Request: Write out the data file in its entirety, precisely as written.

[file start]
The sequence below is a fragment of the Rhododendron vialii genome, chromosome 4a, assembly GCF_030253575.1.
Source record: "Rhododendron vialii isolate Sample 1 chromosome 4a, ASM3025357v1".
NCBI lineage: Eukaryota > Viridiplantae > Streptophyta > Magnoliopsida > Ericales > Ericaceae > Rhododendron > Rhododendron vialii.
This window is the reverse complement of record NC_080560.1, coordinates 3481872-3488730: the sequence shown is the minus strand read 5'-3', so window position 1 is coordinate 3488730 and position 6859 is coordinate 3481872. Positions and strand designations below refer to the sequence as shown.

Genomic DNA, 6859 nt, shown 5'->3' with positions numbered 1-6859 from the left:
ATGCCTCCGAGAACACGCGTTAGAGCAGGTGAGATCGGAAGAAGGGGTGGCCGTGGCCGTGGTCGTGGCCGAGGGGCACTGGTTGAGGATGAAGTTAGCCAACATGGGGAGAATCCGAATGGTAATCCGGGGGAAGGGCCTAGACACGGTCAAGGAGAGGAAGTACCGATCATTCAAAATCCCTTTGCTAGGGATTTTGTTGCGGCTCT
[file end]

The sequence below is a fragment of the Rhododendron vialii genome, chromosome 4a, assembly GCF_030253575.1.
Source record: "Rhododendron vialii isolate Sample 1 chromosome 4a, ASM3025357v1".
NCBI lineage: Eukaryota > Viridiplantae > Streptophyta > Magnoliopsida > Ericales > Ericaceae > Rhododendron > Rhododendron vialii.
This window is the reverse complement of record NC_080560.1, coordinates 3481872-3488730: the sequence shown is the minus strand read 5'-3', so window position 1 is coordinate 3488730 and position 6859 is coordinate 3481872. Positions and strand designations below refer to the sequence as shown.

Genomic DNA, 6859 nt, shown 5'->3' with positions numbered 1-6859 from the left:
ATGCCTCCGAGAACACGCGTTAGAGCAGGTGAGATCGGAAGAAGGGGTGGCCGTGGCCGTGGTCGTGGCCGAGGGGCACTGGTTGAGGATGAAGTTAGCCAACATGGGGAGAATCCGAATGGTAATCCGGGGGAAGGGCCTAGACACGGTCAAGGAGAGGAAGTACCGATCATTCAAAATCCCTTTGCTAGGGATTTTGTTGCGGCTCT